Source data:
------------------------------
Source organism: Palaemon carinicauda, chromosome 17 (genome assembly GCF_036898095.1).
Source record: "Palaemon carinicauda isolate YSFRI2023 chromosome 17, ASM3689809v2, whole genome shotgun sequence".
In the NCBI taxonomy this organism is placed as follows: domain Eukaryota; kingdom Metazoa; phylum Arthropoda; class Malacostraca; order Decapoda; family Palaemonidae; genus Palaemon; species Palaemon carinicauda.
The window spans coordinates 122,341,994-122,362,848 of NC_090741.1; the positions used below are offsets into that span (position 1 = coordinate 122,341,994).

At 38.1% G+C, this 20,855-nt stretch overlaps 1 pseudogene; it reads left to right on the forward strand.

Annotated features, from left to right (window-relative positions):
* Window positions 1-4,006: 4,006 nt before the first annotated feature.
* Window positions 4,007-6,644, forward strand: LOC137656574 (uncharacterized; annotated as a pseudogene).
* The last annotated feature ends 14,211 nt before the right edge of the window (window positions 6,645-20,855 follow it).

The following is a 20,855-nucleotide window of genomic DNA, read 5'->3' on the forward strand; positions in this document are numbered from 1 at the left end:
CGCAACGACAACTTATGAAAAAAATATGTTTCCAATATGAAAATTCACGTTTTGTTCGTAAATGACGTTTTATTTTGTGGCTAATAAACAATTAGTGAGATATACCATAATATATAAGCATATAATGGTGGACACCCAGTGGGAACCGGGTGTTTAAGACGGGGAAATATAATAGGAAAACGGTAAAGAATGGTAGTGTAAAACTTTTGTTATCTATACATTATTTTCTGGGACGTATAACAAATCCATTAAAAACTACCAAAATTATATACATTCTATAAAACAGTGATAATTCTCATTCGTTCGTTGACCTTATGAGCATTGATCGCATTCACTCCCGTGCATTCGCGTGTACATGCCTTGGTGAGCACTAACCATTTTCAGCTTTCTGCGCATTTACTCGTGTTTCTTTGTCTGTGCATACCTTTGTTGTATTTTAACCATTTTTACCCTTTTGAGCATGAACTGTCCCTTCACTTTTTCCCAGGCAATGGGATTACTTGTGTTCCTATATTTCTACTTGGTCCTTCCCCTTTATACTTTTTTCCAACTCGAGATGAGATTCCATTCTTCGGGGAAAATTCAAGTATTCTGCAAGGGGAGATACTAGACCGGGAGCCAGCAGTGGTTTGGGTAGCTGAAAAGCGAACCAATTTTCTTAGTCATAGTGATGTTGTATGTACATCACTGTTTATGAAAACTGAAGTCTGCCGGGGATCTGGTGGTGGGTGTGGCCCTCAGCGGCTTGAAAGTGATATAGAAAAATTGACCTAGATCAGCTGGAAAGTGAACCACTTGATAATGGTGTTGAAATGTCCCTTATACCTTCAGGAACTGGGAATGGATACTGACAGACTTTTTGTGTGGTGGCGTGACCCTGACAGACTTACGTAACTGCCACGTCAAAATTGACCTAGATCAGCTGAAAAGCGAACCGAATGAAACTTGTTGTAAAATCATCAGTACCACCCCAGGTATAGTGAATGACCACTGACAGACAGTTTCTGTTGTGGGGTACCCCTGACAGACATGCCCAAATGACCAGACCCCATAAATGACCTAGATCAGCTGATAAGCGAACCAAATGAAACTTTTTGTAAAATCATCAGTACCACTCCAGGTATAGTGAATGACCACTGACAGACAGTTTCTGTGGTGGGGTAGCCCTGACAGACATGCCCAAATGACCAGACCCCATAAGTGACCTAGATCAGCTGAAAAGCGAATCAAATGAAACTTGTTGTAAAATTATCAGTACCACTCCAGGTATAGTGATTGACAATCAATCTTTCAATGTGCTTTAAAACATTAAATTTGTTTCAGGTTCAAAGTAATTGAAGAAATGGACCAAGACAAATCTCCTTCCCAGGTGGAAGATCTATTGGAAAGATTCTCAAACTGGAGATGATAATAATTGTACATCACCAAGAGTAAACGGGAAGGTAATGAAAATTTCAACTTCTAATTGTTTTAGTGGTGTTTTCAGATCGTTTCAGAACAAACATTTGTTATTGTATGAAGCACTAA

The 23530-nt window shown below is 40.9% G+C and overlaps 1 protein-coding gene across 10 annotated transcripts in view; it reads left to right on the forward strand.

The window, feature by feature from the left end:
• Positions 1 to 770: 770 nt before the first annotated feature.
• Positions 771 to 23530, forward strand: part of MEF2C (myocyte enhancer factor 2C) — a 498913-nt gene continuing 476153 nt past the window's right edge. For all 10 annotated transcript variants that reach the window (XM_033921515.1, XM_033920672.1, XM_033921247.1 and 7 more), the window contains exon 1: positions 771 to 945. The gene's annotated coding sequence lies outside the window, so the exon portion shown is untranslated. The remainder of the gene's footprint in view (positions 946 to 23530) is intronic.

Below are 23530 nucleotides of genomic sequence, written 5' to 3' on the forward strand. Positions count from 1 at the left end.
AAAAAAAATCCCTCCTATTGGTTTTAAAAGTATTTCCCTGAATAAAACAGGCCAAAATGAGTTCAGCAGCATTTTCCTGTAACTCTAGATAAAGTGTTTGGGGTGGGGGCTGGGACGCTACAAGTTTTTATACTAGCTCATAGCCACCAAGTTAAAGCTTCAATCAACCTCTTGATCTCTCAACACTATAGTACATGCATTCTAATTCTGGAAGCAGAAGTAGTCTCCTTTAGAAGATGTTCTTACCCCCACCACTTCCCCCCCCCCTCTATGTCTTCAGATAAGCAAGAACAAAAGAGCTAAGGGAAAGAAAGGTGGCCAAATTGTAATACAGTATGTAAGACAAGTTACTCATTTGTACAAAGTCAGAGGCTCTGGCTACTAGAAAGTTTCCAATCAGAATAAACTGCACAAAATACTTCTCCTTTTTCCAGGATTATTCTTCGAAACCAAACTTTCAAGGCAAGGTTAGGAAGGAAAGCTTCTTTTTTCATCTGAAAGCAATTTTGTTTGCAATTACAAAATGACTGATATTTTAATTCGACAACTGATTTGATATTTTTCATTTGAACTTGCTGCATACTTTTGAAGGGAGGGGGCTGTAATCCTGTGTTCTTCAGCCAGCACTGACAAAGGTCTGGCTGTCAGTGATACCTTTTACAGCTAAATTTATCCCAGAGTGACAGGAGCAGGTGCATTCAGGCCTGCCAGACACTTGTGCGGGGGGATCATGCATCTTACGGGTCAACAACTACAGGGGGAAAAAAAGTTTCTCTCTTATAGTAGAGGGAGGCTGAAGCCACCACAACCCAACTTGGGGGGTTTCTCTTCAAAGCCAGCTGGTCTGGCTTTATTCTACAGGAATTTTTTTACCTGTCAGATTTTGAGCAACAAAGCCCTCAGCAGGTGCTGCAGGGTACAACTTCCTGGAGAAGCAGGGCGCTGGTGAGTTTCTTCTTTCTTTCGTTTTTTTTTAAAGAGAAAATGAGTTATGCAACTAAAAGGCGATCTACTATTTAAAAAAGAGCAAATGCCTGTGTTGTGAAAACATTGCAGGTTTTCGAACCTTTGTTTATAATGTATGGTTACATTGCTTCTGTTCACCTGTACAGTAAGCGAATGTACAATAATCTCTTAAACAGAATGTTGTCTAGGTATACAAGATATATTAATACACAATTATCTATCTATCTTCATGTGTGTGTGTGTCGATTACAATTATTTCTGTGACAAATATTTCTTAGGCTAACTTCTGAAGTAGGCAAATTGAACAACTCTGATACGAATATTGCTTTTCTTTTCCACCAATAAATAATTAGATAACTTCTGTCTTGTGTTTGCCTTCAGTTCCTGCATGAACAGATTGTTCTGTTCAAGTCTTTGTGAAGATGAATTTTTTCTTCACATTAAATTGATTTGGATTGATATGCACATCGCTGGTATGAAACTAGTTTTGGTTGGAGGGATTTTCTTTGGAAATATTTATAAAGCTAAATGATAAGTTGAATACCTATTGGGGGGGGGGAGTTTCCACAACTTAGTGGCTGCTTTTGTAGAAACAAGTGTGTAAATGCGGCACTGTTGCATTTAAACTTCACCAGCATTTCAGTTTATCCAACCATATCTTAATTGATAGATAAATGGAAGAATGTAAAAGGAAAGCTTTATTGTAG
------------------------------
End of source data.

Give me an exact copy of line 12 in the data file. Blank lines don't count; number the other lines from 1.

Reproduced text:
The 23530-nt window shown below is 40.9% G+C and overlaps 1 protein-coding gene across 10 annotated transcripts in view; it reads left to right on the forward strand.